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of live weight gain before slaughter. These percentage increases in fat-free lean gain are consistent among slaughter weight ranges from 220 to 280 lbs. The percentage lean growth responses to Paylean are consistent across genotypes with different lean growth potentials. Two studies consisting of seven genotypes with substantially different lean growth rates fed 20 ppm Paylean resulted in a consistent 34% increase in lean gain regardless of genotype. Therefore, greater Paylean lean growth responses will occur in pigs of high lean growth genotypes.
For example, nutritional programs must be evaluated as muscle growth is increased, as additional nutrients (i. e. , protein, minerals, vitamins) are required to fuel the enhanced rates of muscle accretion. It should also be pointed out that environmental factors which reduce pig growth are more deleterious to higher lean growth genotypes because these factors (i. e. , health status, social stress) decrease muscle tissue growth to a greater degree than fat tissue growth.
Faster growth rates, more efficient feed conversion and increased carcass leanness create economic advantages for producing high lean growth genotype pigs. Differences in lean growth potential result in differences in amino acid requirements, especially lysine. The lean growth rates of pigs of various genotypes can be identified and used to determine their protein and lysine requirements. A procedure to determine lean gain for pigs is presented in the Appendix.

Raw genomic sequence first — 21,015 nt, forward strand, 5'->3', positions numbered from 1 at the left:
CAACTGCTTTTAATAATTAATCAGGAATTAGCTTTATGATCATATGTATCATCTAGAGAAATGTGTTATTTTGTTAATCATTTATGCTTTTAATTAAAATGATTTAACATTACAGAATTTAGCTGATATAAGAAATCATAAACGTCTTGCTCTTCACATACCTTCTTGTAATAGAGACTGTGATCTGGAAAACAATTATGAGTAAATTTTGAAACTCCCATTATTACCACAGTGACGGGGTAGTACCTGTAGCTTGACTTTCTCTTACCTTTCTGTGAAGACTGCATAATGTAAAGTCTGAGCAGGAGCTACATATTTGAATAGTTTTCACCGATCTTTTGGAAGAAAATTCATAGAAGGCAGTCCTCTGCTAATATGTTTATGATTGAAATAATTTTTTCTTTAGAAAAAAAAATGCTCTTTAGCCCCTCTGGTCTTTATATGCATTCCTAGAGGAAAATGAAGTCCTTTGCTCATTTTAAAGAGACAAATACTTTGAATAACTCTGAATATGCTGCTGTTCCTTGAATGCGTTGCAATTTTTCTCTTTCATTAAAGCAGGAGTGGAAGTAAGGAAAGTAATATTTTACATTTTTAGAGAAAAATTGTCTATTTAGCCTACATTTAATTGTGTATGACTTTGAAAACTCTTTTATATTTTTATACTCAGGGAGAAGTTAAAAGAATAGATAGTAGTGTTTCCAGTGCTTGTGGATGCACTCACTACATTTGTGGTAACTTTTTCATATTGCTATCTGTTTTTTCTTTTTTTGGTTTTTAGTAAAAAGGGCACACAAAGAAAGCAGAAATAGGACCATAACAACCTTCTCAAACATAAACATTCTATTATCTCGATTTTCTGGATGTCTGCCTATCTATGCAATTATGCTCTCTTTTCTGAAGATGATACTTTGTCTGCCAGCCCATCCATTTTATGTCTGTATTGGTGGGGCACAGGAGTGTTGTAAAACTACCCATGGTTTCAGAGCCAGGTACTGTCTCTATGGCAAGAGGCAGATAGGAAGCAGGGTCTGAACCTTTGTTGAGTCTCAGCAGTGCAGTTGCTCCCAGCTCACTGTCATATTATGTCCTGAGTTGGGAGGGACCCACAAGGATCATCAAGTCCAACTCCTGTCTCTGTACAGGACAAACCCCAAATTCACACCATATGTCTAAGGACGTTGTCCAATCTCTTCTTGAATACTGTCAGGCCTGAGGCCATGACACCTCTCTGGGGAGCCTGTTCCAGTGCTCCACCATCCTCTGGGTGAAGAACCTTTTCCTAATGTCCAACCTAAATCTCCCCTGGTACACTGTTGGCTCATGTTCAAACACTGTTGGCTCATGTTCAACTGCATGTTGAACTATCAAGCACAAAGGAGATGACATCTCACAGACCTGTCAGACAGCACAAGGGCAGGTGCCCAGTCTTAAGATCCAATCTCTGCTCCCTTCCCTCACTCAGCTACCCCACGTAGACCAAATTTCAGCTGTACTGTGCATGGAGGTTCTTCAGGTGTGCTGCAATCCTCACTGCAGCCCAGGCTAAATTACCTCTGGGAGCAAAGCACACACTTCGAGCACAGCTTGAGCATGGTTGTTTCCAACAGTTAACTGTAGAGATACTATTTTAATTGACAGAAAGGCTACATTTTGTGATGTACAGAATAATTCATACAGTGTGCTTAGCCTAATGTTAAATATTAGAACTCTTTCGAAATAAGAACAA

The industry has adapted to this through increased use of lean genotype breeding animals and terminal mating systems for the production of high lean content market barrows and gilts. Consequently, the objective in diet formulation for growing-finishing hogs is to optimize lean tissue growth rather than simply live weight gain. To achieve optimum performance, high lean gain genotypes.
In general, making feed on the farm for young (2 to 4 weeks of age), light starter pigs should be discouraged. Proper diets for the young starter pig are typically more complex (containing whey, fish meal, dried skim milk, blood meal, blood plasma, synthetic amino acids, etc. ) and usually give the best results when fed in pellet form. However, the amount of these expensive complex starter feeds fed should be carefully budgeted and controlled to avoid excessive feed costs. Also, producers should be aware that when making sow feeds on the farm with commercial complete supplements, base mixes, or premixes, the manufacturer directions may indicate that a separate "sow add pack" be included to meet all the nutrient needs of gestating or lactating sows or a special "lean hog pack" for market hogs known to be of a high lean growth genotype.